Scotland's funeral directors plan for '24-hour cremations' and 'funeral broadcasts' to deal with potential deaths resulting from coronavirus

Scottish funeral directors are gearing up for round-the-clock cremations to deal with potential deaths resulting from the expected spike in coronavirus cases.

Last night, as the number of cases of Covid-19 confirmed in Scotland rose to 60, with 11 in the Lothian area, it emerged planning for a spike in deaths is well advanced, with provision for ‘funeral by phone’ broadcasts if loved ones are not allowed to attend in person.

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Tim Purves chairman of William Purves, Scotland’s largest independent funeral directors, said: “We’re experienced funeral directors and even in the face of a virus like this we have confidence we can continue our service in the coming months.

Mortonhall Crematorium in Edinburgh. Pic: Jon Savage

“We’ll take our advice from the Scottish Government - if they make the decision that people are not to attend funerals then obviously we have to go along with that.

“We have been told by the crematoriums that they would work much longer hours, they’d work through the night, they’d do 24-hour cremations if they have to.

“So, I don’t think cremations would stop - we would still be taking the deceased to the crematorium.”

He added: “All the crematory have facilities where they would allow families to watch the service on a live stream and they have 28-day recording. It could be the case the family wouldn’t watch it live - they would watch it within 28 days and I’m sure that could be extended if possible. “

Doubling coffin supplies

Mr Purves said his firm are well prepared for an outbreak and doubled their coffin supplies based on modelling that shows one per cent of the ‘at risk’ population of the UK dying which would result in 120,000 deaths.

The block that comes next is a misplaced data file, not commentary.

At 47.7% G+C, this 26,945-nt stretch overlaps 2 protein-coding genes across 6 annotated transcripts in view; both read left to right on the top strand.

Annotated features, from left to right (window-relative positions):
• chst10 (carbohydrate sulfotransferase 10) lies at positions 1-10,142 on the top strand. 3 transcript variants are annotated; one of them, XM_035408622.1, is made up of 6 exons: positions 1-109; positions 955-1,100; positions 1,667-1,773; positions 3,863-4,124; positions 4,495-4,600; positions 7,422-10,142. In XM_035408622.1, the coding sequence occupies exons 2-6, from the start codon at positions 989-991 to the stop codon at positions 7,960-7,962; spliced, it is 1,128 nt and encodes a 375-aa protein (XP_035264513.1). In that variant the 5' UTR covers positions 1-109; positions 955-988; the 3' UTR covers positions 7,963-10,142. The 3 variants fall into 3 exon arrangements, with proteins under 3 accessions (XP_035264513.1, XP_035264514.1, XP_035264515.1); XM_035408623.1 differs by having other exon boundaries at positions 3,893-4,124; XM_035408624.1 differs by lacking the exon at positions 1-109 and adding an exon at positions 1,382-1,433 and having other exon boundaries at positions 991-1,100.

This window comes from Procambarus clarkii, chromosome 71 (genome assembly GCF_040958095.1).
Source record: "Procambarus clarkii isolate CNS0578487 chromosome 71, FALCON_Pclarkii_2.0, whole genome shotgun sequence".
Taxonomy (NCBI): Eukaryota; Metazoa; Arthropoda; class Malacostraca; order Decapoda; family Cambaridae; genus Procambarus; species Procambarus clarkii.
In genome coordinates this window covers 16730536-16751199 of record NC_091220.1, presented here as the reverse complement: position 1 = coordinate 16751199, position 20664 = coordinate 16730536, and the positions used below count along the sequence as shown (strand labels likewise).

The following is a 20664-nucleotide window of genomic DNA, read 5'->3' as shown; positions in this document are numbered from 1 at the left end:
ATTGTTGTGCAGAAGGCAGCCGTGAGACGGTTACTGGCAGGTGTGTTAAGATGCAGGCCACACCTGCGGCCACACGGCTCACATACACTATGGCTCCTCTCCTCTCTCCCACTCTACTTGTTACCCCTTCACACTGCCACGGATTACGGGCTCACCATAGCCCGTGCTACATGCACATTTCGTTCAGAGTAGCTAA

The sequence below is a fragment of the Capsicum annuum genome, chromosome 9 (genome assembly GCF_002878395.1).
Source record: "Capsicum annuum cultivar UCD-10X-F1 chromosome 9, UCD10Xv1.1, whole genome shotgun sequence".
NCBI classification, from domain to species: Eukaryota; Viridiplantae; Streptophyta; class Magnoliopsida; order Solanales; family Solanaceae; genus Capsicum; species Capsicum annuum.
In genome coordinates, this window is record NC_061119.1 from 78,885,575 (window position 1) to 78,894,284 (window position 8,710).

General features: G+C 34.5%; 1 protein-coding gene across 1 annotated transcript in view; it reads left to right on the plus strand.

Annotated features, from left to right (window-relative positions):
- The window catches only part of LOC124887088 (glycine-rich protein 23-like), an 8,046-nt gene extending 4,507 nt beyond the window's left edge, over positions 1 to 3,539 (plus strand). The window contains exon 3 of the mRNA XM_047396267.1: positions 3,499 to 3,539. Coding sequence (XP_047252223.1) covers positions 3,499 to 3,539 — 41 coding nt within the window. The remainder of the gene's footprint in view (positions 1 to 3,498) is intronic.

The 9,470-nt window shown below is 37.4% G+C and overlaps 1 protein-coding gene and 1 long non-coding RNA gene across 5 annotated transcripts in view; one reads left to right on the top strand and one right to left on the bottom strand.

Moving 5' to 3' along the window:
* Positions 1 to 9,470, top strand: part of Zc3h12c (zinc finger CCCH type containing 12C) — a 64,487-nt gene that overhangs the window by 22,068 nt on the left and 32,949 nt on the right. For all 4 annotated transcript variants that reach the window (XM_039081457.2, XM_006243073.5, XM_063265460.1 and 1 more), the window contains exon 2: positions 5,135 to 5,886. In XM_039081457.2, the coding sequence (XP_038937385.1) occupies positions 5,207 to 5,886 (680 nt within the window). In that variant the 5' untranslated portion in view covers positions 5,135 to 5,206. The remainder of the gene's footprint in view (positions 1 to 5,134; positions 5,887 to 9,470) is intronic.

A City of Edinburgh Council spokesperson said: "The rapidly evolving Coronavirus situation is a worrying and uncertain time for everyone and we are working closely with our partners to make sure Edinburgh is ready however things develop in the coming days, weeks and months.

“Our Bereavement and Registration Services have well-developed pandemic plans in place to manage any rise in the number of deaths above the seasonal norm.

“At Mortonhall Crematorium we have a state-of-the-art live webcasting and 28-day playback facility in both chapels, which will allow families to participate in a service if they are unable to attend in person.”

Meanwhile gatherings of more than 500 people have been banned in Scotland in a bid to limit pressure on frontline emergency services during the coronavirus outbreak as First Minister Nicola Sturgeon announced it was ‘inappropriate to continue as normal’.

‘Mass gatherings’ should be avoided to ‘remove unnecessary burdens’ on services including police and ambulance workers, the First Minister said yesterday.

‘Many more’ will lose lives

It comes as the UK moved from the ‘contain’ to ‘delay’ phase of dealing with the virus, which has been declared a pandemic by the WHO.

Prime Minister Boris Johnson warned that ‘many more’ would lose their lives and that up to 10,000 people in the UK could already be infected.

He said: “The number of cases will rise sharply, indeed the true number of cases is higher - perhaps much higher - than the number of cases we have so far confirmed with tests.

“It is going to spread further and I must level with you, I must level with the British public: many more families are going to lose loved ones before their time.”

There are now 60 confirmed cases in Scotland, with 11 in the NHS Lothian area.

From today, those with symptoms of coronavirus - a cough or high temperature - will be asked to self-isolate at home for seven days.

They should only call their GP or the NHS if their condition gets worse.

Ms Sturgeon said: “The view that the health secretary and I have come to is that there are wider issues to take account of here.

“Mass gatherings require to be policed, they require to have emergency ambulance cover, they require the services of voluntary health services.

“At a time when we need to be reducing the pressures on these frontline workers - in order to free them up to focus on the significant challenge that lies ahead - I do think it’s inappropriate that we continue as normal.”